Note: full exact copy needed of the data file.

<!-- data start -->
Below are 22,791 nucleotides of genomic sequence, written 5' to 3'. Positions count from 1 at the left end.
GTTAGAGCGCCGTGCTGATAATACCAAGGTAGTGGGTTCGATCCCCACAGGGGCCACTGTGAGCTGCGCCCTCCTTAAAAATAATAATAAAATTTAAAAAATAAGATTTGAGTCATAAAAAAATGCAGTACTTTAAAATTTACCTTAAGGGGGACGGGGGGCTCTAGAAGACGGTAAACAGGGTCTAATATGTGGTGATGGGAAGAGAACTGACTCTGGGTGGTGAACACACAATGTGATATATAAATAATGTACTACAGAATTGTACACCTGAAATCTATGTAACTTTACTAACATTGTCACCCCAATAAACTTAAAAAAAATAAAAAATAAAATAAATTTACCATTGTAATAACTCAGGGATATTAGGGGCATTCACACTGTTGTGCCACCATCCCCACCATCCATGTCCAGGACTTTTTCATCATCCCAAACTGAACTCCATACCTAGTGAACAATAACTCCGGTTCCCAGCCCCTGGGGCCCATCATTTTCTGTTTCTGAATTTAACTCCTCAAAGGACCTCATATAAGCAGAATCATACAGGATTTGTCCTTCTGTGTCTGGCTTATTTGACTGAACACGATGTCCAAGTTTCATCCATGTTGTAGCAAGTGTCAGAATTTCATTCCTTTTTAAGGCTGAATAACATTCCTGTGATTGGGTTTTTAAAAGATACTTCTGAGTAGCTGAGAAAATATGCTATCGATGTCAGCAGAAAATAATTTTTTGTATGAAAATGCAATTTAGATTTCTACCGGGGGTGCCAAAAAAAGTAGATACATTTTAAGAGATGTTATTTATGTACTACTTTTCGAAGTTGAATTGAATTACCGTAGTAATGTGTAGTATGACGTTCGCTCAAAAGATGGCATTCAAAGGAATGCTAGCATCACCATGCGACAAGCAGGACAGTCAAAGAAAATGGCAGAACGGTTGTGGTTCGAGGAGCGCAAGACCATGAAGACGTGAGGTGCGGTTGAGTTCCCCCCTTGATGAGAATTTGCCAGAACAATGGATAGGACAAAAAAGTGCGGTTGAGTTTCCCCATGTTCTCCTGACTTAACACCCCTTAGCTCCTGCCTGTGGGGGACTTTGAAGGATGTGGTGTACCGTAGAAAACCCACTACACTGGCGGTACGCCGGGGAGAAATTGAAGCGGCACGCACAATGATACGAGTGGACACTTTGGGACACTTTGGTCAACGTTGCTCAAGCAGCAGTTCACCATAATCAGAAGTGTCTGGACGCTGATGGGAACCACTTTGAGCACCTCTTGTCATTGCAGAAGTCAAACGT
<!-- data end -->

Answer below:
Below are 22,791 nucleotides of genomic sequence, written 5' to 3'. Positions count from 1 at the left end.
GTTAGAGCGCCGTGCTGATAATACCAAGGTAGTGGGTTCGATCCCCACAGGGGCCACTGTGAGCTGCGCCCTCCTTAAAAATAATAATAAAATTTAAAAAATAAGATTTGAGTCATAAAAAAATGCAGTACTTTAAAATTTACCTTAAGGGGGACGGGGGGCTCTAGAAGACGGTAAACAGGGTCTAATATGTGGTGATGGGAAGAGAACTGACTCTGGGTGGTGAACACACAATGTGATATATAAATAATGTACTACAGAATTGTACACCTGAAATCTATGTAACTTTACTAACATTGTCACCCCAATAAACTTAAAAAAAATAAAAAATAAAATAAATTTACCATTGTAATAACTCAGGGATATTAGGGGCATTCACACTGTTGTGCCACCATCCCCACCATCCATGTCCAGGACTTTTTCATCATCCCAAACTGAACTCCATACCTAGTGAACAATAACTCCGGTTCCCAGCCCCTGGGGCCCATCATTTTCTGTTTCTGAATTTAACTCCTCAAAGGACCTCATATAAGCAGAATCATACAGGATTTGTCCTTCTGTGTCTGGCTTATTTGACTGAACACGATGTCCAAGTTTCATCCATGTTGTAGCAAGTGTCAGAATTTCATTCCTTTTTAAGGCTGAATAACATTCCTGTGATTGGGTTTTTAAAAGATACTTCTGAGTAGCTGAGAAAATATGCTATCGATGTCAGCAGAAAATAATTTTTTGTATGAAAATGCAATTTAGATTTCTACCGGGGGTGCCAAAAAAAGTAGATACATTTTAAGAGATGTTATTTATGTACTACTTTTCGAAGTTGAATTGAATTACCGTAGTAATGTGTAGTATGACGTTCGCTCAAAAGATGGCATTCAAAGGAATGCTAGCATCACCATGCGACAAGCAGGACAGTCAAAGAAAATGGCAGAACGGTTGTGGTTCGAGGAGCGCAAGACCATGAAGACGTGAGGTGCGGTTGAGTTCCCCCCTTGATGAGAATTTGCCAGAACAATGGATAGGACAAAAAAGTGCGGTTGAGTTTCCCCATGTTCTCCTGACTTAACACCCCTTAGCTCCTGCCTGTGGGGGACTTTGAAGGATGTGGTGTACCGTAGAAAACCCACTACACTGGCGGTACGCCGGGGAGAAATTGAAGCGGCACGCACAATGATACGAGTGGACACTTTGGGACACTTTGGTCAACGTTGCTCAAGCAGCAGTTCACCATAATCAGAAGTGTCTGGACGCTGATGGGAACCACTTTGAGCACCTCTTGTCATTGCAGAAGTCAAACGT